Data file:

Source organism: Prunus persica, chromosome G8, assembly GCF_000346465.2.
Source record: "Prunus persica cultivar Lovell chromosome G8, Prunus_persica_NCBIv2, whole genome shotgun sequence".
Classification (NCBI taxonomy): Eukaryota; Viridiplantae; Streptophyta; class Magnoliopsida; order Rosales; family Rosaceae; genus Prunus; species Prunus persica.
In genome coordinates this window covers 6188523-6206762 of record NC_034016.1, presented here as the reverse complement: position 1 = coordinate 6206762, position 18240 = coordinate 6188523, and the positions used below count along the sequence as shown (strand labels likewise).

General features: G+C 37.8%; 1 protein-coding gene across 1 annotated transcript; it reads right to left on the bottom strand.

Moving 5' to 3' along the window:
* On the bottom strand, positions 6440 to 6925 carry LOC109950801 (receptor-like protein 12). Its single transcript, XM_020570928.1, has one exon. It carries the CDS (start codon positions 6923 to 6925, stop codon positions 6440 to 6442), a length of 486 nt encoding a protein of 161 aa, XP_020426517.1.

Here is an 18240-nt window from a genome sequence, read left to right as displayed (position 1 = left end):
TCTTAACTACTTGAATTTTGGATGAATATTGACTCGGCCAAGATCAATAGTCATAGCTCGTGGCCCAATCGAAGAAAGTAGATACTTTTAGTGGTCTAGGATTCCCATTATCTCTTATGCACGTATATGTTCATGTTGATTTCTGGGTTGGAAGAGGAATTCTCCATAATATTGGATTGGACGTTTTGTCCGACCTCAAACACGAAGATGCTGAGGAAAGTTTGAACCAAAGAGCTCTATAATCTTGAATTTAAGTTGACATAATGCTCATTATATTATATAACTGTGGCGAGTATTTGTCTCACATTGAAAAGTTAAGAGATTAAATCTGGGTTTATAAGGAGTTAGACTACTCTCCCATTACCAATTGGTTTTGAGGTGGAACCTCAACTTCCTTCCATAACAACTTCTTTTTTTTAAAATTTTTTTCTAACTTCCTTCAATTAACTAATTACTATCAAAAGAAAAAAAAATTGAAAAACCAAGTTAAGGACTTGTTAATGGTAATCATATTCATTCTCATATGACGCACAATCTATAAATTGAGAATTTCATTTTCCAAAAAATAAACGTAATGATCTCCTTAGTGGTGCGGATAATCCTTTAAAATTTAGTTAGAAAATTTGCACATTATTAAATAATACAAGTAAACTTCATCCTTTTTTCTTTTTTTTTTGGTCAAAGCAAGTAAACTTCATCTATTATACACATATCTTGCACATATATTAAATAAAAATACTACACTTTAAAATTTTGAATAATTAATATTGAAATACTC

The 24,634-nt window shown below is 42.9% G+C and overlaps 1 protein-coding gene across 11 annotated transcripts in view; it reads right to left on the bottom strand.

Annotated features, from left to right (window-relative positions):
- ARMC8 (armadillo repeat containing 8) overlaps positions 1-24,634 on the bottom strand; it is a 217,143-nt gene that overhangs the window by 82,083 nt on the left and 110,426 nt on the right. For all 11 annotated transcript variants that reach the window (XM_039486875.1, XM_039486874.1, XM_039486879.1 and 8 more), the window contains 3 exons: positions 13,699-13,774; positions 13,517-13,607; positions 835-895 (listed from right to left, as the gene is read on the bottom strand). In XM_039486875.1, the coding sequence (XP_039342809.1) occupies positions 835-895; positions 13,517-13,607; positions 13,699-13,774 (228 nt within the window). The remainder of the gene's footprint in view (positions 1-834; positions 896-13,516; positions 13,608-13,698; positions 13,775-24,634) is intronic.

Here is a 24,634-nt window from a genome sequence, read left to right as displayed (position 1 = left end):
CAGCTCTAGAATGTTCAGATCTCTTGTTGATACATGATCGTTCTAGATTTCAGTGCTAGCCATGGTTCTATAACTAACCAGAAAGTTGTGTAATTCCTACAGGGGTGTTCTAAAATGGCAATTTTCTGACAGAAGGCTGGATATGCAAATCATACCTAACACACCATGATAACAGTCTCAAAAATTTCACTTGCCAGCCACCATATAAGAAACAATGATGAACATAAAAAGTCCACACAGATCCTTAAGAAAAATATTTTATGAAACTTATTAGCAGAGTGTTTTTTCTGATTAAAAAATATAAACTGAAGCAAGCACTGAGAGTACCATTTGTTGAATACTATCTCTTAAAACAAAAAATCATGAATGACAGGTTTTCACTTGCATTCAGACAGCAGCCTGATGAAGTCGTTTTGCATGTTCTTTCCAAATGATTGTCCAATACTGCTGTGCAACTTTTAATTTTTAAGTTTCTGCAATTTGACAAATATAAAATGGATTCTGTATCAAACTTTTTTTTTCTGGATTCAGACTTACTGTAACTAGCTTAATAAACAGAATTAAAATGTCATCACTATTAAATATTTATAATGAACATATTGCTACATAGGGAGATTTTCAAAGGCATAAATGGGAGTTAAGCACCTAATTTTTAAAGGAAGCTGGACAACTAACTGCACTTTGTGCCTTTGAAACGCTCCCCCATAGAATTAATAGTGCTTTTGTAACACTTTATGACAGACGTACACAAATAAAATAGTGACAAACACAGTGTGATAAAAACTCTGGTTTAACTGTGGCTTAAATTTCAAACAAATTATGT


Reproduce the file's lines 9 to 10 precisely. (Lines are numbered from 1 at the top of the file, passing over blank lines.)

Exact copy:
TCTTAACTACTTGAATTTTGGATGAATATTGACTCGGCCAAGATCAATAGTCATAGCTCGTGGCCCAATCGAAGAAAGTAGATACTTTTAGTGGTCTAGGATTCCCATTATCTCTTATGCACGTATATGTTCATGTTGATTTCTGGGTTGGAAGAGGAATTCTCCATAATATTGGATTGGACGTTTTGTCCGACCTCAAACACGAAGATGCTGAGGAAAGTTTGAACCAAAGAGCTCTATAATCTTGAATTTAAGTTGACATAATGCTCATTATATTATATAACTGTGGCGAGTATTTGTCTCACATTGAAAAGTTAAGAGATTAAATCTGGGTTTATAAGGAGTTAGACTACTCTCCCATTACCAATTGGTTTTGAGGTGGAACCTCAACTTCCTTCCATAACAACTTCTTTTTTTTAAAATTTTTTTCTAACTTCCTTCAATTAACTAATTACTATCAAAAGAAAAAAAAATTGAAAAACCAAGTTAAGGACTTGTTAATGGTAATCATATTCATTCTCATATGACGCACAATCTATAAATTGAGAATTTCATTTTCCAAAAAATAAACGTAATGATCTCCTTAGTGGTGCGGATAATCCTTTAAAATTTAGTTAGAAAATTTGCACATTATTAAATAATACAAGTAAACTTCATCCTTTTTTCTTTTTTTTTTGGTCAAAGCAAGTAAACTTCATCTATTATACACATATCTTGCACATATATTAAATAAAAATACTACACTTTAAAATTTTGAATAATTAATATTGAAATACTC

The 24,634-nt window shown below is 42.9% G+C and overlaps 1 protein-coding gene across 11 annotated transcripts in view; it reads right to left on the bottom strand.